I somehow started to experience this confusing situation where I would have two instances of MacVim open, so I was able to Command-Tab between them, and it was really annoying because if I wanted to switch between different windows of MacVim I had to locate which of the instances contained the window I wanted to edit files on. See where am I getting? No? I understand, it was very confusing.
However I found what had happened: I had two versions of MacVim installed.
So when I opened something with the command line mvim shortcut, one of the instances would be executed. And when I opened some file with “open with MacVim” the other instance would be executed. Chaos ensued!
The solution was to delete the MacVim.app in the /Applications folder, and uninstall it from Homebrew:
Multicast DNS (or mDNS) lets you announce a service you’re offering in the network you’re connected to, and other devices can find (discover) it. For example, you could announce that your computer is running an FTP service. It’s the same thing that Apple does with its Bonjour protocol and that’s how you can find printers without knowing their IP address: they broadcast their existence, and your computer picks it up automatically for you.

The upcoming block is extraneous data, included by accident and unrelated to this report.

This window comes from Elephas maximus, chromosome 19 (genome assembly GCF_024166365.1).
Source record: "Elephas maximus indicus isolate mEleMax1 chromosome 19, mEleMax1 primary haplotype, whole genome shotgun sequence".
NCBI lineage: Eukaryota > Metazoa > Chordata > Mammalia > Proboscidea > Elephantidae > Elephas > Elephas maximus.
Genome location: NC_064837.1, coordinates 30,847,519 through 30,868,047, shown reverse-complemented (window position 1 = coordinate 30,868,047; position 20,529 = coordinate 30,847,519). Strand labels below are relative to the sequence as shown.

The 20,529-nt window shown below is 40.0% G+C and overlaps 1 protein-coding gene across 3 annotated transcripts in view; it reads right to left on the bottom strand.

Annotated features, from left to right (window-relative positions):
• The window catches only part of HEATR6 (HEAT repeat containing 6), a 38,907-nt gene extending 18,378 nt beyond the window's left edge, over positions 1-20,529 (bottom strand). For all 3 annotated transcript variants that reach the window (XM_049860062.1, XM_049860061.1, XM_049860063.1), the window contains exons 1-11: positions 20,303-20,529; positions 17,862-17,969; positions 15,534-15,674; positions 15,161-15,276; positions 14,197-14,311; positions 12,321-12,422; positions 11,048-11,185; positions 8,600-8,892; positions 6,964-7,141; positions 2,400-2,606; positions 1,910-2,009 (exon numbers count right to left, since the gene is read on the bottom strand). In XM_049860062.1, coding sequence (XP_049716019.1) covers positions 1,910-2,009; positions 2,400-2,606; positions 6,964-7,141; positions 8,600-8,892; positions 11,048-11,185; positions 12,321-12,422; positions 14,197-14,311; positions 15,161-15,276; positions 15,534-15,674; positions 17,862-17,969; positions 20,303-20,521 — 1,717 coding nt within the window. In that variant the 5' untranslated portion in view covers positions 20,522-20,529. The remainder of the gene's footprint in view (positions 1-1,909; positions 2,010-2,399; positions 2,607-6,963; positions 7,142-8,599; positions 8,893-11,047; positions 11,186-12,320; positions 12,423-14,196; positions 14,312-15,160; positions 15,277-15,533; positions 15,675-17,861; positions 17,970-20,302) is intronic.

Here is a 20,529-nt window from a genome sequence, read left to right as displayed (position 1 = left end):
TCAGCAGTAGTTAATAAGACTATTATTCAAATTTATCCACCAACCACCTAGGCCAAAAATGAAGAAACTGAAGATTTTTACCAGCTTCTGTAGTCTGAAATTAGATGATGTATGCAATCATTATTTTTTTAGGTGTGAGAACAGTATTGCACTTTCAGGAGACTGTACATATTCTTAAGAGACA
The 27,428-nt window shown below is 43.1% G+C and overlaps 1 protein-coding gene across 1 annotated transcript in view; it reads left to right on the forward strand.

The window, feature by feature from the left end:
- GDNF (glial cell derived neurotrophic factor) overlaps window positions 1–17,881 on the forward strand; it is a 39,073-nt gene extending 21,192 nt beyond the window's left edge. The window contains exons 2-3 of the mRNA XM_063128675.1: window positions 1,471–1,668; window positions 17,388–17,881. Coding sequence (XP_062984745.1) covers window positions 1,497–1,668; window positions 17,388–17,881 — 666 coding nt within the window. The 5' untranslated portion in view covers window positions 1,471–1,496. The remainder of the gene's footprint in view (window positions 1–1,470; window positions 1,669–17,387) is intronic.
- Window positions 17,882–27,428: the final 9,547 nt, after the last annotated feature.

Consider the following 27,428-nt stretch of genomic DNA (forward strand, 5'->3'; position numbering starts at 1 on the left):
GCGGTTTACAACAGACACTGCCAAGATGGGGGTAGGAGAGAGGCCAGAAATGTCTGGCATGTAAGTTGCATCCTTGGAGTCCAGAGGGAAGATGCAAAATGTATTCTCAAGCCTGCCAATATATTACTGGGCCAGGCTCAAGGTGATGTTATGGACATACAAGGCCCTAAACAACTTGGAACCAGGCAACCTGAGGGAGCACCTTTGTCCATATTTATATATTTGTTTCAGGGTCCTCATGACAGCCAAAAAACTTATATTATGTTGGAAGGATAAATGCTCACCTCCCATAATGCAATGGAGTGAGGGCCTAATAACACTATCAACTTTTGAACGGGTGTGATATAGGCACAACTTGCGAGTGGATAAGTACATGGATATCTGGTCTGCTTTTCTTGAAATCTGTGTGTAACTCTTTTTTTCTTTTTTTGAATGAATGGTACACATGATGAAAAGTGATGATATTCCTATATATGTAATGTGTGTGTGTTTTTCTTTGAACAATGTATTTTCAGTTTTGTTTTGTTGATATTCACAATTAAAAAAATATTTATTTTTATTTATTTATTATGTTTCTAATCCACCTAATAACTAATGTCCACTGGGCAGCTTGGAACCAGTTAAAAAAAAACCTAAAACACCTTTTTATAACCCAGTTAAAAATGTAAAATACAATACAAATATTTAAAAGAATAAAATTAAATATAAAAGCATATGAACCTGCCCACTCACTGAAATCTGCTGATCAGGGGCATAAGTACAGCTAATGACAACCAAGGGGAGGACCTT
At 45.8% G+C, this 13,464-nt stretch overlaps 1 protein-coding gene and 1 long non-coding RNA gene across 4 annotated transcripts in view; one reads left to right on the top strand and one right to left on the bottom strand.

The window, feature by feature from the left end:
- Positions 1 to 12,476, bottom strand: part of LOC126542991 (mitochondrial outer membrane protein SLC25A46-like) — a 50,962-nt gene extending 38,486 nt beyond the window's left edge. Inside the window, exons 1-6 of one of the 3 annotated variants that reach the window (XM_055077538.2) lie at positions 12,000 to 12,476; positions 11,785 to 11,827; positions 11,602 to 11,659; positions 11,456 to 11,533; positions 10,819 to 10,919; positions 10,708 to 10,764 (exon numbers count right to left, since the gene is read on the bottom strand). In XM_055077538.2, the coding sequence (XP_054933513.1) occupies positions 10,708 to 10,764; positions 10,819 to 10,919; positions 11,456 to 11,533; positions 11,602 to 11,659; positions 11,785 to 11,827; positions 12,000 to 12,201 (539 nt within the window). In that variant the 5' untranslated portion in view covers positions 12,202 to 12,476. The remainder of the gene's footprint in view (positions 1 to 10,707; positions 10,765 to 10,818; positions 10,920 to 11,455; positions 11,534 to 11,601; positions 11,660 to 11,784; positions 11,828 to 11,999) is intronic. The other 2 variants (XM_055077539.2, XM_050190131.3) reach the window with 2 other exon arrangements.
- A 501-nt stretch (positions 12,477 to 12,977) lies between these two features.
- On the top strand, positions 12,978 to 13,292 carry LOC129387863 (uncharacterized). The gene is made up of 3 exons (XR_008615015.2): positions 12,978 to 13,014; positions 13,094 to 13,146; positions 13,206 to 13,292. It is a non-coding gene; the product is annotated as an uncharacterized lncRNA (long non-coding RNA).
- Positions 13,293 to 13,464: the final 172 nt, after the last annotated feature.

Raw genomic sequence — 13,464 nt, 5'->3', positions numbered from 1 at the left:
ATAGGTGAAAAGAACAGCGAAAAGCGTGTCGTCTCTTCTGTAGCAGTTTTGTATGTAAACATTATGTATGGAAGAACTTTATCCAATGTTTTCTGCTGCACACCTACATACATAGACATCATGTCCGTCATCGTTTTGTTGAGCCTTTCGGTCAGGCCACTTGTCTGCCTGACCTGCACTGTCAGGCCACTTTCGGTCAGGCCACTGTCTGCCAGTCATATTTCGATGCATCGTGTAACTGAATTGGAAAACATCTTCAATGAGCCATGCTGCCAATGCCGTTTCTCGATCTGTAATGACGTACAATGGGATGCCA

Services have to be registered with a domain ending in .local. E.g. _ssh._tcp.local. The Wikipedia page has some background on why.
Well, that’s funny–I finish writing a few modules for (potentially) node-firefox and then on the same day I discover the recording for my FOSDEM talk on node-firefox is online!
It’s probably not the best recording you’ve ever seen, as it is not recording the output of my laptop, but here are the slides too if you want to see my fabulously curated GIFs (and you know you want to). Here’s also the source of the slides, and the article for Mozilla Hacks that presents node-firefox and which might probably help you more than watching the video with the slides.
If you’re interested in watching the other Mozilla talks at FOSDEM they’re here.
I abhor repetition, so I’m always looking for opportunities to improve my processes. Spending a bit of time early on can save you so much time on the long run!
If you’re trying to build something that can only run in devices (for example, apps that use WiFi direct), pushing updates gets boring really quickly: with WebIDE you have to select each USB device manually and then initiate the push.
So I decided I would optimise this because I wanted to focus on writing software, not clicking on dropdowns and etc.
In the video you can see how I’m pushing the same app to two Flame phones, both of them connected with USB to my laptop. The whole process is a node.js script (and a bunch of modules!). Continue reading →